I 'still not' speak Russian or I 'still don't' speak Russian?


Which of these sentences is the correct one?

I still not speak Russian

I still don't speak Russian?

Even though normally I know that verbs that describe usual or routine things get the structure of present simple, in this case(?) I have doubt that when using "still" it is like a "modal verb", but I'm not sure.

Judicious Allure

Posted 2015-09-30T18:54:12.997

Reputation: 24 598

Still is not a modal verb. It is an adverb. "Don't" is a modal verb in this sentence and "speak" is the actual verb. "Still" describes "don't speak" to clarify that you are, at the present and also to some point in the past, not able to speak Russian. – Crazy Eyes – 2015-10-01T19:52:32.307

No, don't is not a modal verb. It's an auxiliary, though, which is what's important here. – snailplane – 2015-10-23T23:57:29.140



Negative phrases are most commonly formed with the auxiliary verb "do" in the negative: "do not <verb>". Since 'speak' is the verb that you want to use, it needs to be preceded by "do not" (or "don't"), regardless of the other qualifiers like "still".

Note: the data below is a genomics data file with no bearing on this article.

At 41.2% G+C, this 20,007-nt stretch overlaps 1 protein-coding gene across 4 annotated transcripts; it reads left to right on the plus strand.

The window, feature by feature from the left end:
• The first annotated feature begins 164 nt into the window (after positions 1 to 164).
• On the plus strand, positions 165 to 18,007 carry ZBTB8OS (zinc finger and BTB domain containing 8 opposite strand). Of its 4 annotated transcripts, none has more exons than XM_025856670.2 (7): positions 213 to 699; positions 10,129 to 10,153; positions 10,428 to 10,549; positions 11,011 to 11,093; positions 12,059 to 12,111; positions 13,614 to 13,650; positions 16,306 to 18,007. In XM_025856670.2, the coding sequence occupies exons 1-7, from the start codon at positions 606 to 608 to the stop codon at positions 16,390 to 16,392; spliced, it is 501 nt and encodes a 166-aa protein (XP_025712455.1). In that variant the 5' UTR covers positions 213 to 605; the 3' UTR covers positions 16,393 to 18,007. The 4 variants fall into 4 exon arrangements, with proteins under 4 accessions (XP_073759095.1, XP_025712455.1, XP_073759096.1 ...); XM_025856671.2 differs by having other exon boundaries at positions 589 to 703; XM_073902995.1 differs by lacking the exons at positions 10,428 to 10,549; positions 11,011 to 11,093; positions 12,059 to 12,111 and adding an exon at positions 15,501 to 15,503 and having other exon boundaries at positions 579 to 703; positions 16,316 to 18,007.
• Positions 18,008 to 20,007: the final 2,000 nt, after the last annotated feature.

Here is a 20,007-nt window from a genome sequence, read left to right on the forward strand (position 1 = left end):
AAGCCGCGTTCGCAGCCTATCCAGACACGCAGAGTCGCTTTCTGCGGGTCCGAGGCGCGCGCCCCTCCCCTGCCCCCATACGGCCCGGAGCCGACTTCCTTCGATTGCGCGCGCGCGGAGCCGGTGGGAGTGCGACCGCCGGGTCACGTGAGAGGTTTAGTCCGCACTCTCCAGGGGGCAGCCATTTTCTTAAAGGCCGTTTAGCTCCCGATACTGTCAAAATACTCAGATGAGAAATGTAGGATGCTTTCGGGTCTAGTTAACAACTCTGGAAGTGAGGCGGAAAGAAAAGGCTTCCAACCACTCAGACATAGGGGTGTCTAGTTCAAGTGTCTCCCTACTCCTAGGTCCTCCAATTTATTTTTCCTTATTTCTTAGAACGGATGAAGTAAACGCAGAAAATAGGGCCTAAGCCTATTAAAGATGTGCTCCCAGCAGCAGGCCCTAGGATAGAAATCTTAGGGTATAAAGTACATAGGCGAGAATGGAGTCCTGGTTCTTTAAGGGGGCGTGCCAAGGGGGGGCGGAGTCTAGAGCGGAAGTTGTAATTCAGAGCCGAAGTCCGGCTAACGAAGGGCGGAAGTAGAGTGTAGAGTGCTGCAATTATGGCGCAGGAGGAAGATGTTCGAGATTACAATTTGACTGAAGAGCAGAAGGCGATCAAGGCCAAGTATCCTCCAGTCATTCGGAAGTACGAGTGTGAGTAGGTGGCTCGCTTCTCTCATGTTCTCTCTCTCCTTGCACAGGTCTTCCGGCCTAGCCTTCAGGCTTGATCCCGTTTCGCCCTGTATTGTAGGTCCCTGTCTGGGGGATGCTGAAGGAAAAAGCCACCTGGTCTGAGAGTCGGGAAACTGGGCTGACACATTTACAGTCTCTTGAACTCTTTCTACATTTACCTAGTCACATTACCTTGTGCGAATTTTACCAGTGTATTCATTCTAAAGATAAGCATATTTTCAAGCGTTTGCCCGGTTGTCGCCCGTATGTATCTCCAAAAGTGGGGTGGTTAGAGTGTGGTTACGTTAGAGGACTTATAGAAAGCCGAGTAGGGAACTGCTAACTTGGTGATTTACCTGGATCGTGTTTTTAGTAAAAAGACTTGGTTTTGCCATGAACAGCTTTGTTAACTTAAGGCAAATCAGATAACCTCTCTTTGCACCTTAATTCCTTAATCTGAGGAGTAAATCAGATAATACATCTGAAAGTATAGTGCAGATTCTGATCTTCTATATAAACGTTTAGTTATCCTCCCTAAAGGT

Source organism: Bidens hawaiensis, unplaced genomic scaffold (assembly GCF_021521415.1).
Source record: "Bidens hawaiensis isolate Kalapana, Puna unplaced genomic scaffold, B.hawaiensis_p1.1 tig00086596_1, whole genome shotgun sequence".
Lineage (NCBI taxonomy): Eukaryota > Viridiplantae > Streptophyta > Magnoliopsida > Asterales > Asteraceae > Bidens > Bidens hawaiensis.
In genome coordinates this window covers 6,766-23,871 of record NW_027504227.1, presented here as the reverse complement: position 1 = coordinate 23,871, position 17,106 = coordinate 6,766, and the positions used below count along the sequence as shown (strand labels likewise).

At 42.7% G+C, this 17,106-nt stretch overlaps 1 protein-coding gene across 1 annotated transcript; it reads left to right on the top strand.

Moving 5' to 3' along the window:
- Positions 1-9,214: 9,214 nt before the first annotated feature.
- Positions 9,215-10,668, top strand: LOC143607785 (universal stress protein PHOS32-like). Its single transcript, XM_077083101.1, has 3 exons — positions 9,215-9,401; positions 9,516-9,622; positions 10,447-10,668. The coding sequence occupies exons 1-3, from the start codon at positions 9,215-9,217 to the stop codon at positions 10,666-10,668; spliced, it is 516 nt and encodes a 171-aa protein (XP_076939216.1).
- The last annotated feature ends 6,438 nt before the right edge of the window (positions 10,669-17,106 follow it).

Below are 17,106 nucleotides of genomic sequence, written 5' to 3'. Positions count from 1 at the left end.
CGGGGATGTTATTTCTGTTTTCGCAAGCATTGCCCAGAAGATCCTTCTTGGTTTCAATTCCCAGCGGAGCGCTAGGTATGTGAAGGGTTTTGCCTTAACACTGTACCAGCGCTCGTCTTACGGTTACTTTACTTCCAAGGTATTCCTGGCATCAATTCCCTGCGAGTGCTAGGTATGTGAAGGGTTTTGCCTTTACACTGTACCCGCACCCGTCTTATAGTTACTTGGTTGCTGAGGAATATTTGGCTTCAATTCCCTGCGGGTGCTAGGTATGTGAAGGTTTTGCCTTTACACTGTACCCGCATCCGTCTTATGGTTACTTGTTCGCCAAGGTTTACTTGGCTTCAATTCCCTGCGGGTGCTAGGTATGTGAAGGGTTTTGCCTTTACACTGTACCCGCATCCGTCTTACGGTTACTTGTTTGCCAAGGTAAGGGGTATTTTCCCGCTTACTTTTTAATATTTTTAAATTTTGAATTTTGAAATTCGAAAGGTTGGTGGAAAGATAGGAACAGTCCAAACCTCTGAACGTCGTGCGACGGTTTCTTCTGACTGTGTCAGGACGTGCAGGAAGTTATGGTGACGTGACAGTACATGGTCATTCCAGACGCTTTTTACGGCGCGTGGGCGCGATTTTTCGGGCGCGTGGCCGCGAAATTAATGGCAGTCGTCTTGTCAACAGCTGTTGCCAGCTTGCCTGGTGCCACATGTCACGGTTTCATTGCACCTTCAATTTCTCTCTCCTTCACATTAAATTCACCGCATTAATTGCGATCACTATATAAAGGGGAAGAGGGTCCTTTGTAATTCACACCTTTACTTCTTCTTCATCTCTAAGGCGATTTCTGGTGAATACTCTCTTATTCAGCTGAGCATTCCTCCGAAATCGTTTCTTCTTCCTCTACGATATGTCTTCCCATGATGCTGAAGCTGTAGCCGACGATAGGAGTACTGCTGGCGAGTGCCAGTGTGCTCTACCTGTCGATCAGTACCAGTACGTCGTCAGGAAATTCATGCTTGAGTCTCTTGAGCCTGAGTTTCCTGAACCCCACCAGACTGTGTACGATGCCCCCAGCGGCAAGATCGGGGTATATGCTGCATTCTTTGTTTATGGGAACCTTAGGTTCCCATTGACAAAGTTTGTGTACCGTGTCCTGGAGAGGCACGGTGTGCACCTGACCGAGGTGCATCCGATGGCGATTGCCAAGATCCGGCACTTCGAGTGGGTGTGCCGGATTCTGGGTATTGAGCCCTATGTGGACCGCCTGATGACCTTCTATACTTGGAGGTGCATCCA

I still don't speak Russian.

(BTW, while it likely means you are unable to speak Russian, it can also mean that you are unwilling to speak it)

There are cases when a verb can be followed by "not" to make a negative, but those are few. For instance, "know" can be followed by "not":

I know not what to do.

but it's mostly artistic, bookish way of saying "I don't know..."

Victor Bazarov

Posted 2015-09-30T18:54:12.997

Reputation: 8 285

1I know not is a quote from Shakespeare. Don't get confused, it isn't in anyway in modern use – Azor Ahai -- he him – 2015-10-01T00:02:05.500

1It is not necessarily just from Shakespeare. "I shot an arrow into the air, it fell to earth, I *knew not* where..." – Victor Bazarov – 2015-10-01T11:58:51.273

Maybe I'm confusing my writers. Either way, anyone that uses it is probably referencing literary work – Azor Ahai -- he him – 2015-10-01T15:35:33.550

Though this answer is not incorrect, it's potentially misleading, imho. A quick glance through your answer made me think that you recommend saying *"I know not what to do"* rather than *"I don't know what to do"*. – Damkerng T. – 2015-10-01T16:29:56.370

Edited prompted by the latest comment. Better? – Victor Bazarov – 2015-10-01T17:24:42.797

1@VictorBazarov I +1! :-) – Damkerng T. – 2015-10-01T17:37:08.213

And +1 for quoting a poem! (0:

– CowperKettle – 2015-10-01T17:41:49.283